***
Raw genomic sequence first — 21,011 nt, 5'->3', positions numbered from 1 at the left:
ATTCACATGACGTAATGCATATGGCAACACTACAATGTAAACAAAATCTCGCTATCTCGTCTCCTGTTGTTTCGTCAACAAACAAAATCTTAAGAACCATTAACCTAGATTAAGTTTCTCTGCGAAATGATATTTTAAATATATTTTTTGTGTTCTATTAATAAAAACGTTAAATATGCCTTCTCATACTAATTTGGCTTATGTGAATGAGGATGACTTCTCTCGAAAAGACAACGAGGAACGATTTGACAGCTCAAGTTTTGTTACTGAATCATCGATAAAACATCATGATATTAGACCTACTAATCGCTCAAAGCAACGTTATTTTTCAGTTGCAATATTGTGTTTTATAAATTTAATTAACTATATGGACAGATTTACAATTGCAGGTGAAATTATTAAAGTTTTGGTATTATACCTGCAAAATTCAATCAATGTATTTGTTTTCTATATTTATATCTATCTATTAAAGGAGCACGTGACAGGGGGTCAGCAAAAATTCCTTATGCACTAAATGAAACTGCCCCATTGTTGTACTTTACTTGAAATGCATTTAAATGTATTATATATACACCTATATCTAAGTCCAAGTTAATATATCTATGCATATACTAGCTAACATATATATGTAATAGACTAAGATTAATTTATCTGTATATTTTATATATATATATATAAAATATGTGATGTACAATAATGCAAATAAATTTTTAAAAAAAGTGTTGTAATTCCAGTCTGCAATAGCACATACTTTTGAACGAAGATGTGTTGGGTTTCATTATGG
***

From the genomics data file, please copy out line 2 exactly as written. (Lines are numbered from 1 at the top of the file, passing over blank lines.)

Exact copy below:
ATTCACATGACGTAATGCATATGGCAACACTACAATGTAAACAAAATCTCGCTATCTCGTCTCCTGTTGTTTCGTCAACAAACAAAATCTTAAGAACCATTAACCTAGATTAAGTTTCTCTGCGAAATGATATTTTAAATATATTTTTTGTGTTCTATTAATAAAAACGTTAAATATGCCTTCTCATACTAATTTGGCTTATGTGAATGAGGATGACTTCTCTCGAAAAGACAACGAGGAACGATTTGACAGCTCAAGTTTTGTTACTGAATCATCGATAAAACATCATGATATTAGACCTACTAATCGCTCAAAGCAACGTTATTTTTCAGTTGCAATATTGTGTTTTATAAATTTAATTAACTATATGGACAGATTTACAATTGCAGGTGAAATTATTAAAGTTTTGGTATTATACCTGCAAAATTCAATCAATGTATTTGTTTTCTATATTTATATCTATCTATTAAAGGAGCACGTGACAGGGGGTCAGCAAAAATTCCTTATGCACTAAATGAAACTGCCCCATTGTTGTACTTTACTTGAAATGCATTTAAATGTATTATATATACACCTATATCTAAGTCCAAGTTAATATATCTATGCATATACTAGCTAACATATATATGTAATAGACTAAGATTAATTTATCTGTATATTTTATATATATATATATAAAATATGTGATGTACAATAATGCAAATAAATTTTTAAAAAAAGTGTTGTAATTCCAGTCTGCAATAGCACATACTTTTGAACGAAGATGTGTTGGGTTTCATTATGG